Also, set aside time for mental thinking of writing - like your commute to work is just one soundtrack you associate with that project and while it's on, you spend those 40 minutes thinking about the project. You might not be able to work on it directly, but you need mental time to daydream/plan/muse on it - the composting work of creating.
posted by viggorlijah at 7:29 AM on October 3, 2014 [1 favorite]

It does depend on the type of interruptions and how much leeway you have over prioritising your needs over others. For me, the only way I got through my dissertation was firmly kicking everyone out of the house despite tears and pleading (the kids were fine, it was my husband that refused to leave, lol). When my neighbour's kid then came over to play with my kid's toys (happens all the time) I sent her back to her mother with an apology. Work called, wanting to know an urgent answer? I let it go to voicemail. Can your items to be worked on be left out in a prominent place (I would have liked to leave my research out so I didn't have to spend 40 minutes each time sorting through what had been specific piles but my husband kept combining together) so they "bug" you and allow you to start right away?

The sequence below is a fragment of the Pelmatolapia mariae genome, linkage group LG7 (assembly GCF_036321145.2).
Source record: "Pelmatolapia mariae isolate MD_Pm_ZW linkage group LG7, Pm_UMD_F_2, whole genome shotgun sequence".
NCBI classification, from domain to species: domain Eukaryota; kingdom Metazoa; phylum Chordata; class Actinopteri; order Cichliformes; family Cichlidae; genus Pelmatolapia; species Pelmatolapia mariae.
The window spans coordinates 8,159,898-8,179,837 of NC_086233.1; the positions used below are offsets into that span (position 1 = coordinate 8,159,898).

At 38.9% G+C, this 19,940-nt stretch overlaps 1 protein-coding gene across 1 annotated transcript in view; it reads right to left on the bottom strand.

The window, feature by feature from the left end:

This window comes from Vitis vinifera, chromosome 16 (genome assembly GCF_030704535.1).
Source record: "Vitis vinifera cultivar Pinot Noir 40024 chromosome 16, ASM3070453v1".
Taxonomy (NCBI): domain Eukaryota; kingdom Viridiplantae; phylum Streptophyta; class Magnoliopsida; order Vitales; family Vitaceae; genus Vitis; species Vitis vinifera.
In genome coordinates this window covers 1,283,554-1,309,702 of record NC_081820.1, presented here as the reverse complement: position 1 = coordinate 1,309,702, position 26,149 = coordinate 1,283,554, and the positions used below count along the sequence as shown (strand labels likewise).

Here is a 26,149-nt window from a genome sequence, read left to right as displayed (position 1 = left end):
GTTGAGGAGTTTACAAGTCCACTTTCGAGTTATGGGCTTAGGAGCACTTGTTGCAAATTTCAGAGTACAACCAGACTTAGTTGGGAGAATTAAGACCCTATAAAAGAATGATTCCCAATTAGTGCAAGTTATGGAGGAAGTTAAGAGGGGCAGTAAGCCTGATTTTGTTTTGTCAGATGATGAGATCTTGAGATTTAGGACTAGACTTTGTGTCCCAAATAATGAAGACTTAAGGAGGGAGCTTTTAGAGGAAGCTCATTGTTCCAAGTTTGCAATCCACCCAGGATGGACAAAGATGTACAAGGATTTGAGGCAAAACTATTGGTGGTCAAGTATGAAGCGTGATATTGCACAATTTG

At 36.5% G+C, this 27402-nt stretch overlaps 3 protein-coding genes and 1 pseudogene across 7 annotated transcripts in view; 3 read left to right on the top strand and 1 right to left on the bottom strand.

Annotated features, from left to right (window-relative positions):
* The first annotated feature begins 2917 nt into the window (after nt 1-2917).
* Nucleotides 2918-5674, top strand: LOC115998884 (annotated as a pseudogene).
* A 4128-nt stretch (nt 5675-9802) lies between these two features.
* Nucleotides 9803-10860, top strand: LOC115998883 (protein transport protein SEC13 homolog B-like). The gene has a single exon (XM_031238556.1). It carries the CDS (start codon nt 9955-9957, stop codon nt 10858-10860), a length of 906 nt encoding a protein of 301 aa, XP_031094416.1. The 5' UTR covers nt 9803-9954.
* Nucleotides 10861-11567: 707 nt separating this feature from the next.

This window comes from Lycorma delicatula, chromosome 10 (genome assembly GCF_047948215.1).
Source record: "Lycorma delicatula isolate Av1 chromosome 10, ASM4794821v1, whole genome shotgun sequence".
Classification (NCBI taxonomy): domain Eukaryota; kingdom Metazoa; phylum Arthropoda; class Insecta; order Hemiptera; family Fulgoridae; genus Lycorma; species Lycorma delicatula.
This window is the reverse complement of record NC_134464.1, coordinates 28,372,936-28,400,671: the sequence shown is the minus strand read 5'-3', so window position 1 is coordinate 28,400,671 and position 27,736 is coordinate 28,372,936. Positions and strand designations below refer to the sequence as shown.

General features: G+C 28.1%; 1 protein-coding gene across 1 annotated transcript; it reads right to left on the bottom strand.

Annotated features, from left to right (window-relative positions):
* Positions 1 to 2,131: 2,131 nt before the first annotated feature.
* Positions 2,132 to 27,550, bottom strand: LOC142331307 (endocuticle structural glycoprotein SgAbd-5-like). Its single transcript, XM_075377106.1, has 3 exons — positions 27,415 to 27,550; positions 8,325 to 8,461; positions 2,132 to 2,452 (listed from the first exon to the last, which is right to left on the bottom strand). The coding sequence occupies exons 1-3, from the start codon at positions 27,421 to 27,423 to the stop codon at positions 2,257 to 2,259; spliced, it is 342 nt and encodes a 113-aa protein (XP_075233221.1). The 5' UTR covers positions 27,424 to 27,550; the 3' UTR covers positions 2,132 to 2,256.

posted by saucysault at 9:09 AM on October 3, 2014

Similar to what viggorlijah said:

When your moments to work are semi regular: pay attention to your work process. Most of us have a pattern we follow: mine is 1) think about what I need to do, 2) start getting excited/interested in what I need to do 3) write or do the thing 4) fade out in energy/attention. When I have less time, I try to integrate steps 1 and 2 into what I am doing before I can sit down and write. Thinking about it while I bike to a meeting, or am cleaning the house... etc.
posted by troytroy at 8:24 AM on October 4, 2014 [1 favorite]